- Lesson #2: Use Your Teammates: Steinhafel has formed a strong working team of his top executives, his board, and external advisors—they are working actively and diligently together.
- Lesson #3: Dig Deep for the Root Cause: Supported by outside experts, Target’s information technology team has continued to dig deeper into its computer files, enabling it to get to the root cause of the problem. They still have not figured out who invaded their systems. (And they may not; the terrorist who laced Tylenol capsules with cyanide was never identified.)
- Lesson #4: Get Ready for the Long Haul: Target’s leadership has recognized that this crisis won’t go away easily, so it has focused on restoring the confidence of its shoppers as well as the general public.
- Lesson #5: Never Waste a Good Crisis: Steinhafel recognizes that he can use this crisis to strengthen his ties to Target’s guests by being open and offering to reimburse them, whatever the cost.
- Lesson #6: You’re in the Spotlight: Follow True North: Throughout the crisis Steinhafel has maintained his integrity and his openness. He has been visible to his customers, including his appearance on CNBC on Monday, January 13.
- Lesson #7: Go on Offense, Focus on Winning Now: It’s too soon in the crisis to think about winning in the marketplace, as Target is currently trying to hold its position with customers after the December shortfall. Looking ahead, I have no doubt that Target management will attempt to turn its handling of this crisis into expanding its business with its customers.
I have known Steinhafel for nearly twenty years. Between 1995 and 2005, I served on the Target board when he was Executive Vice President, Merchandising and later President. He has also been a participant in the courses we run at Harvard Business School for new CEOs. He is a person of absolute integrity. I have never seen him prevaricate or dissemble, even under extreme pressure. For him, everything revolves around satisfying his guests. He is a brilliant merchant, arguably the finest in the retail field. He can anticipate customer needs and fulfill them.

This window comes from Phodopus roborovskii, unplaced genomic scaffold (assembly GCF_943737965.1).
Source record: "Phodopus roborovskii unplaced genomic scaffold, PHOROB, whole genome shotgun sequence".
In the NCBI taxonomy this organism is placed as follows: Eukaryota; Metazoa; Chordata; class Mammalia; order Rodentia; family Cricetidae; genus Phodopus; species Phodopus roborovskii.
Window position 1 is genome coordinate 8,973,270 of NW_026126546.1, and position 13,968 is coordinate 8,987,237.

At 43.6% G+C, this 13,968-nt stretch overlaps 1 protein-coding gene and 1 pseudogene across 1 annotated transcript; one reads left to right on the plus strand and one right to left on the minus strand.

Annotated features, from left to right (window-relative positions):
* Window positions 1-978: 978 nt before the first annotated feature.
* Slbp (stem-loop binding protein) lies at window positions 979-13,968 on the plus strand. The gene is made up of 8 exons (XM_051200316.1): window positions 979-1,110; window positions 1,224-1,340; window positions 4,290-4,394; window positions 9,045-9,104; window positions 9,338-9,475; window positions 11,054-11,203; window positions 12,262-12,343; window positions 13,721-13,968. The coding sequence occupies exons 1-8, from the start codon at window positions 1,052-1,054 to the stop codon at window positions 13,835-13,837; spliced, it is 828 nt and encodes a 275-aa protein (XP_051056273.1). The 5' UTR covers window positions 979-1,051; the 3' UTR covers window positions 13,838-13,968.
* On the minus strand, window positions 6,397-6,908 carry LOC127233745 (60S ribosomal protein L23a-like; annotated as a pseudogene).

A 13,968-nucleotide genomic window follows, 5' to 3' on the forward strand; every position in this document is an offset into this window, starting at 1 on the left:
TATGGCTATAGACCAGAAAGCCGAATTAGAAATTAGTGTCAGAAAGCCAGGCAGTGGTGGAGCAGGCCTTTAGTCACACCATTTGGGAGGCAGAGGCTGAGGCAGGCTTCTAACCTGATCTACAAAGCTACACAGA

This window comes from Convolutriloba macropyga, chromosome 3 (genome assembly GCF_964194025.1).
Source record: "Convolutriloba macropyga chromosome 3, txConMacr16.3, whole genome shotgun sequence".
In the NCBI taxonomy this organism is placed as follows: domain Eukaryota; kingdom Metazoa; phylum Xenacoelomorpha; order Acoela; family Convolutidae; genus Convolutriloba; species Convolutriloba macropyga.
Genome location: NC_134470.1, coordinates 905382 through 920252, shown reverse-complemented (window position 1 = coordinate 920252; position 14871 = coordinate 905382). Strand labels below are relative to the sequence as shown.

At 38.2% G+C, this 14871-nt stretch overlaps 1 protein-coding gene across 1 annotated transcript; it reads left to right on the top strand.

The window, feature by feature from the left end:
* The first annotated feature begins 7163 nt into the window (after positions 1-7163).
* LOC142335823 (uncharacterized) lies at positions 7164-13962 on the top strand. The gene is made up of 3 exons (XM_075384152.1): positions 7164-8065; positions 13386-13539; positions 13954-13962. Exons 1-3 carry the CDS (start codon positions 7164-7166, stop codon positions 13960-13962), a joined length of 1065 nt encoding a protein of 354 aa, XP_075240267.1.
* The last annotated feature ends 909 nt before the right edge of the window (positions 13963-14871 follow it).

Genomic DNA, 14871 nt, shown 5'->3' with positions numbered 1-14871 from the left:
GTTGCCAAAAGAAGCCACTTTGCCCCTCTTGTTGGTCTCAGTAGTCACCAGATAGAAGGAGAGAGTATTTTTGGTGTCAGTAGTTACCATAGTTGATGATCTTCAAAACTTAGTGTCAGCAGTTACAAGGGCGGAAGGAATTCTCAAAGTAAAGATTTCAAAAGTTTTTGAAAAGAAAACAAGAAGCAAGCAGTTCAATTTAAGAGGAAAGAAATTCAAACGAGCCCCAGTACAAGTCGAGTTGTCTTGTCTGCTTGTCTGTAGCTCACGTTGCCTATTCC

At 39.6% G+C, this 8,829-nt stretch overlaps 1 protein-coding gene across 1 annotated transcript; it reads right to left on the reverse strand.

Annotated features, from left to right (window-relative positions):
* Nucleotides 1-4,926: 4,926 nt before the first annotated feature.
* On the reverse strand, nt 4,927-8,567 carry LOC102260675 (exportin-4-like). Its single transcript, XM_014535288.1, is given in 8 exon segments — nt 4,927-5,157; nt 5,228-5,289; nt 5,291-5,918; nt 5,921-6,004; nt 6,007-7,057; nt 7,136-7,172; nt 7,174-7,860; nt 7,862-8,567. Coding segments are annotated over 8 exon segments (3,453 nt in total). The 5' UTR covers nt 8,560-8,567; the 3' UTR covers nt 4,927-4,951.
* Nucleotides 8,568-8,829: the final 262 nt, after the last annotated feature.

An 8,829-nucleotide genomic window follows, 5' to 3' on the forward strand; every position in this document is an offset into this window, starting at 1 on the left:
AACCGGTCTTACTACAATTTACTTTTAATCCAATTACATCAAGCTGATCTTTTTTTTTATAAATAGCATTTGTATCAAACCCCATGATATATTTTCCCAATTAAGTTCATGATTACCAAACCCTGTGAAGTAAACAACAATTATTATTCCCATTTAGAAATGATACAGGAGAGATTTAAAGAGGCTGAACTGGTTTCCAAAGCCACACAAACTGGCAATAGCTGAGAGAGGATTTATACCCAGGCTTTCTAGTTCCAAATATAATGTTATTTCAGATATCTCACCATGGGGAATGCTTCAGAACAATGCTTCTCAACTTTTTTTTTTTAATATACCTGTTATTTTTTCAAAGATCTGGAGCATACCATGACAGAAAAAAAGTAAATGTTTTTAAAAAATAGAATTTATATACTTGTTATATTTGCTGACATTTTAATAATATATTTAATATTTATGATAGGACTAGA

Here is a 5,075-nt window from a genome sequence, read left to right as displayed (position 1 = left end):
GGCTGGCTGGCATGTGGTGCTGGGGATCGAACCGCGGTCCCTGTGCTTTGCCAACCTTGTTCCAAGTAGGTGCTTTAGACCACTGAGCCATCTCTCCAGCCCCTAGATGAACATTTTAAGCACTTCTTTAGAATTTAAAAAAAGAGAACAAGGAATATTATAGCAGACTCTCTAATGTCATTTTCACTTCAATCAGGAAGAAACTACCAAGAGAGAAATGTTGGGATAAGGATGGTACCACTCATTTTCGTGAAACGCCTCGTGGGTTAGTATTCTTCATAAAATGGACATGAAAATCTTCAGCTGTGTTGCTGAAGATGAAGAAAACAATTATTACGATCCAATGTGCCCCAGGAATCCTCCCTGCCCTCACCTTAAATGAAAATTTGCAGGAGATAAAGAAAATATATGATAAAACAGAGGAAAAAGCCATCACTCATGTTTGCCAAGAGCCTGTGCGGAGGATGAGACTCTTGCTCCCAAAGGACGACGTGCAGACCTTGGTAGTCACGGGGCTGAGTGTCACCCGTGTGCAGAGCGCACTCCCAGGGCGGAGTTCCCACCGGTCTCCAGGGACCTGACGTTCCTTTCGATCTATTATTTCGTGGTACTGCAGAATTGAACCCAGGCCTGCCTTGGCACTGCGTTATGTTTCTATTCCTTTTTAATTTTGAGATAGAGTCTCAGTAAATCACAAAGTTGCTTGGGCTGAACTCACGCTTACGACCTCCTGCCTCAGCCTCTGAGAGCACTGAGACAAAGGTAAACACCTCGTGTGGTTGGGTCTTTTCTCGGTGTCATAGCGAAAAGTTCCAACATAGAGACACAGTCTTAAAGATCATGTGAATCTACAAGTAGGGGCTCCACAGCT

This isn’t the first crisis Steinhafel has faced as CEO. Shortly after taking over the reins from former CEO Bob Ulrich, he faced an aggressive attack from activist hedge fund manager Bill Ackman, who wanted to break up the actual company. Ackman’s plan proposed spinning off Target’s credit cards and its real estate holdings—destroying the company’s integrated strategy of retail merchandising, credit cards that offered customers the opportunity to contribute 1% of their Target expenditures to their favorite K-12 school, and real estate tailored to its merchandising strategy. Target management and its board rejected Ackman’s demands and won a proxy fight with 80% of shareholder votes cast.
As an executive, you would never wish for a major crisis, but as I have learned in crises at Medtronic, Goldman Sachs and Exxon, they can make your company more effective and your organization more unified and committed to its True North in the long-run. Ultimately, I predict the same thing will happen at Target.